Posted: Tuesday, 5/9/17 @ 3pm EST
I'd like to preface this post as I recently built a home of my own because my husband and I were lucky enough to acquire family land. When he and I started discussing plans with the builder, I told the builder I wanted it to be built for the most optimal solar array. He thought it would look weird that our house wasn't parallel to the street (it's at 185° magnetic) and the roof pitch was off (the south facing side is at a 37° pitch), but I didn't care. Most homeowners are not complete "solar geeks" like me, but you can still build a home with solar in mind and offset your electricity tremendously (or all together, like we have... with some in the bank for the summer time when we're pumping the AC!).
So you’ve made the decision to build your dream home. Congratulations! If you are like many Massachusetts homeowners, you may have thought about building your new home with solar in mind. Consider the fact that adding solar panels to a home in the northeast can increase its resale value by nearly $99,000. With that said, going solar on your new home starts to sound like a pretty good idea (not to mention all of the financial benefits that go along with it).
Whether you plan to install solar panels during construction of a new home, or if you are just keeping your options open for later, there are a few considerations you should keep in mind during the design and building phases.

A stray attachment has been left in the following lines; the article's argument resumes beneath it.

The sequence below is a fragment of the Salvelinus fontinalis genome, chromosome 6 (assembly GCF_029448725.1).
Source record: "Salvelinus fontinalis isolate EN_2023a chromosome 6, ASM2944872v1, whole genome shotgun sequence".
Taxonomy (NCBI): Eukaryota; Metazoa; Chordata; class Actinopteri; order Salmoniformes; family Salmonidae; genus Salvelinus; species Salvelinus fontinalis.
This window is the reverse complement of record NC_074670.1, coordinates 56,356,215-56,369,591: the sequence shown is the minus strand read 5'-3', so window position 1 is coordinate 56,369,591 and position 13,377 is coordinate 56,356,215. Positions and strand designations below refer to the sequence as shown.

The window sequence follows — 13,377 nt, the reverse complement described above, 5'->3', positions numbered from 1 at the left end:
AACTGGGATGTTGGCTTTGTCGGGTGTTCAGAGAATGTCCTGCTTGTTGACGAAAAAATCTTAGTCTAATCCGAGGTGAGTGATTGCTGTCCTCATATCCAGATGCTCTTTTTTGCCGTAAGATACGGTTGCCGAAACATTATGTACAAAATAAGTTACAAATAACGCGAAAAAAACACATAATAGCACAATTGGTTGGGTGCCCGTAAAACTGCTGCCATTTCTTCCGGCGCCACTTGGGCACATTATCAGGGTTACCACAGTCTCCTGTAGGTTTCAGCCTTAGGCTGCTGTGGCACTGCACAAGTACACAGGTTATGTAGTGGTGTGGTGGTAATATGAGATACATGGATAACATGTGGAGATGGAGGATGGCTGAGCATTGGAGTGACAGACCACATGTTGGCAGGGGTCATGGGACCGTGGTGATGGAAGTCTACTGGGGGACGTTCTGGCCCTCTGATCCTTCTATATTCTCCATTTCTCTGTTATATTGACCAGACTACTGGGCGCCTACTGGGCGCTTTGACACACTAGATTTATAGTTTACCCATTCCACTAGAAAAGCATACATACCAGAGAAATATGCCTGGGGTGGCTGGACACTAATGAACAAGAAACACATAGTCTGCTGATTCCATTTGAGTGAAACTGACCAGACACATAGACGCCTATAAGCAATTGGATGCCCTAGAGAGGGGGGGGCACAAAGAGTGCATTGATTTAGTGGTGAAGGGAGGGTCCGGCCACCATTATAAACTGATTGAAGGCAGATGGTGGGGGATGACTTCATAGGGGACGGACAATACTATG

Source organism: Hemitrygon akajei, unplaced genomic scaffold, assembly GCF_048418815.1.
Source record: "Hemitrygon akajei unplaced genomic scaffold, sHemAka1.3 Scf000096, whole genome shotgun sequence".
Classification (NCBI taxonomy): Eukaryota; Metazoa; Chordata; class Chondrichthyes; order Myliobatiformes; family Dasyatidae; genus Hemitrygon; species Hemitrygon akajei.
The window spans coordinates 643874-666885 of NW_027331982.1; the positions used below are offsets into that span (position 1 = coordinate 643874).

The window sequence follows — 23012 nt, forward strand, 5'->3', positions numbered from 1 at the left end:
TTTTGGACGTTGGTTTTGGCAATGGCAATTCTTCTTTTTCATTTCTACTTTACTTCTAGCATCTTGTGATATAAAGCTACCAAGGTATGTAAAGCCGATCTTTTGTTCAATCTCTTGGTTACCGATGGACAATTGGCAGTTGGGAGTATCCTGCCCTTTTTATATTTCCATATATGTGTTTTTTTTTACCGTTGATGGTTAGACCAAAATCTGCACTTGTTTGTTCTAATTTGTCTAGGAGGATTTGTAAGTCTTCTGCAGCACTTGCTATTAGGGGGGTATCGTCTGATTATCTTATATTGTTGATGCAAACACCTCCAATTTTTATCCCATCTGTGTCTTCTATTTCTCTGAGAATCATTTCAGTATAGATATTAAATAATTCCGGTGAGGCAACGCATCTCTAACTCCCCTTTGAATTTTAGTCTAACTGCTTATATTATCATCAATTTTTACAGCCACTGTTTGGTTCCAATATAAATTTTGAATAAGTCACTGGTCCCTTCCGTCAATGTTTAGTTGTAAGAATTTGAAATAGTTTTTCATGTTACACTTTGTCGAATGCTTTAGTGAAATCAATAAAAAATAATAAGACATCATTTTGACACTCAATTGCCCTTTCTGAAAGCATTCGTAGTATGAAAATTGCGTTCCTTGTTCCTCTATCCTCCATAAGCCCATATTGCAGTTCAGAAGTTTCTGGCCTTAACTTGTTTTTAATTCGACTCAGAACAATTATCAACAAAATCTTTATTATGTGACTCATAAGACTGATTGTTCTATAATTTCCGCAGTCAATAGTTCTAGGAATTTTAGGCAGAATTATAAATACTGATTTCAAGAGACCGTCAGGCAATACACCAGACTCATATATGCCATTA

Although it may seem like the sun never shines during the long Massachusetts winters, your solar panels will in fact convert sunlight to solar power even on cloudy days. But to make most of that sunlight captured by your solar panels, your roof should face south (anywhere within 10° of 195° magnetic, you're good; the pitch is less important, but should be between 30° and 42°). Just like with a garden plot, if you are in the northern hemisphere, south-facing solar panels receive sunlight for the greatest portion of the day.
Although it may be tempting to place your house near that patch of old-growth oaks, you’ll want to reconsider. When building a new home with solar in mind, avoid major obstructions from surrounding trees or buildings. If you can't avoid them and still want to put solar on the home, you'll need to consider cutting down trees that will block the solar side.
Although it’s possible to fit solar panels onto many different roof designs, if you’re lucky enough to design and build a new home before you go solar, why not think ahead. Here are a few things to keep in mind:
If you are building a new home with solar in mind, it’s a good idea to involve a solar installer early on. A trained solar expert can answer questions from both you and your building contractor. If you are building a new home in Massachusetts and even considering solar panels, consulting now with a local Boston Solar representative will help you make the most of your choice to go solar.
Director of Marketing at Boston Solar
Here's a photo of our home during construction.